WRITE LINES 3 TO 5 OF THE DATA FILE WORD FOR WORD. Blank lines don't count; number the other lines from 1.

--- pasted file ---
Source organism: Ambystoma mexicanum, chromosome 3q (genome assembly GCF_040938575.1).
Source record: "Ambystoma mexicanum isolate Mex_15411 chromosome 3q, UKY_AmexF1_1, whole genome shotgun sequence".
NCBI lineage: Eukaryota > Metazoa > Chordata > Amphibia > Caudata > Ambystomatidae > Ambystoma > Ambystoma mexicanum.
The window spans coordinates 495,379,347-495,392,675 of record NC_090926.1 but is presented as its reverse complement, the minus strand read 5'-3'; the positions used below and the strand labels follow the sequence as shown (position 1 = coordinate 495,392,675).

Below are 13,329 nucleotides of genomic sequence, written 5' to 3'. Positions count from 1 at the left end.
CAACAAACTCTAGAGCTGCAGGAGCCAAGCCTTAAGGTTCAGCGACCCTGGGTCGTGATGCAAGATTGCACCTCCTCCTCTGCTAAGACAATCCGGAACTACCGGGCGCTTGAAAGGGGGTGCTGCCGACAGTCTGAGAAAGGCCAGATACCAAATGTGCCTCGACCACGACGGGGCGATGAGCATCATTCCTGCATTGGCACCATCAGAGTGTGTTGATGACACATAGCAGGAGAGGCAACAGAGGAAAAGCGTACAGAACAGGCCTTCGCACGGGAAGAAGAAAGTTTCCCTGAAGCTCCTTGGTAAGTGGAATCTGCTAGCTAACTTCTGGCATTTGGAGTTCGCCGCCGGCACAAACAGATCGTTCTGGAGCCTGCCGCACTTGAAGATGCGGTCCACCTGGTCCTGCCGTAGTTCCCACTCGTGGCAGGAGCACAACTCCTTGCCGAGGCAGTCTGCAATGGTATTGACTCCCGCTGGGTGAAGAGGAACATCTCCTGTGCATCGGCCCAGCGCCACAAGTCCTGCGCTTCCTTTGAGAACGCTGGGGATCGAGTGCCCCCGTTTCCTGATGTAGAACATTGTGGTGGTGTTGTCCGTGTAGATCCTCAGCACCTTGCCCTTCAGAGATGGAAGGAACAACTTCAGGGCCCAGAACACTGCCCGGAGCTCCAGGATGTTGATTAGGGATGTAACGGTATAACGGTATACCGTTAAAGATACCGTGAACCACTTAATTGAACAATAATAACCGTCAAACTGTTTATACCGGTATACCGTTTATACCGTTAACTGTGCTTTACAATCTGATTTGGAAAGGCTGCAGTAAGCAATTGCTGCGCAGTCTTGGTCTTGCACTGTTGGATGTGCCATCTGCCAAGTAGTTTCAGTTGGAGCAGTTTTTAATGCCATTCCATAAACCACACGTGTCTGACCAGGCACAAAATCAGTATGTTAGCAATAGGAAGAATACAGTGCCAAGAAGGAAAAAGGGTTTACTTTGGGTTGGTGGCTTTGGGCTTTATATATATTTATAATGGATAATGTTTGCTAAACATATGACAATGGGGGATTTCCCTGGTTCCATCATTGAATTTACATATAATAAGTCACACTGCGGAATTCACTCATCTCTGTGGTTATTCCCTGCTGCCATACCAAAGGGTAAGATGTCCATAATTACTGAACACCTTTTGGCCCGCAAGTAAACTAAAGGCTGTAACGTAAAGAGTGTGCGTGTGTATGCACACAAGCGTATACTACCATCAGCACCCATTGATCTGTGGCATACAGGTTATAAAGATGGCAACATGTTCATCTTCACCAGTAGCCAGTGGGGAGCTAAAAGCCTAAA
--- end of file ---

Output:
NCBI lineage: Eukaryota > Metazoa > Chordata > Amphibia > Caudata > Ambystomatidae > Ambystoma > Ambystoma mexicanum.
The window spans coordinates 495,379,347-495,392,675 of record NC_090926.1 but is presented as its reverse complement, the minus strand read 5'-3'; the positions used below and the strand labels follow the sequence as shown (position 1 = coordinate 495,392,675).

Below are 13,329 nucleotides of genomic sequence, written 5' to 3'. Positions count from 1 at the left end.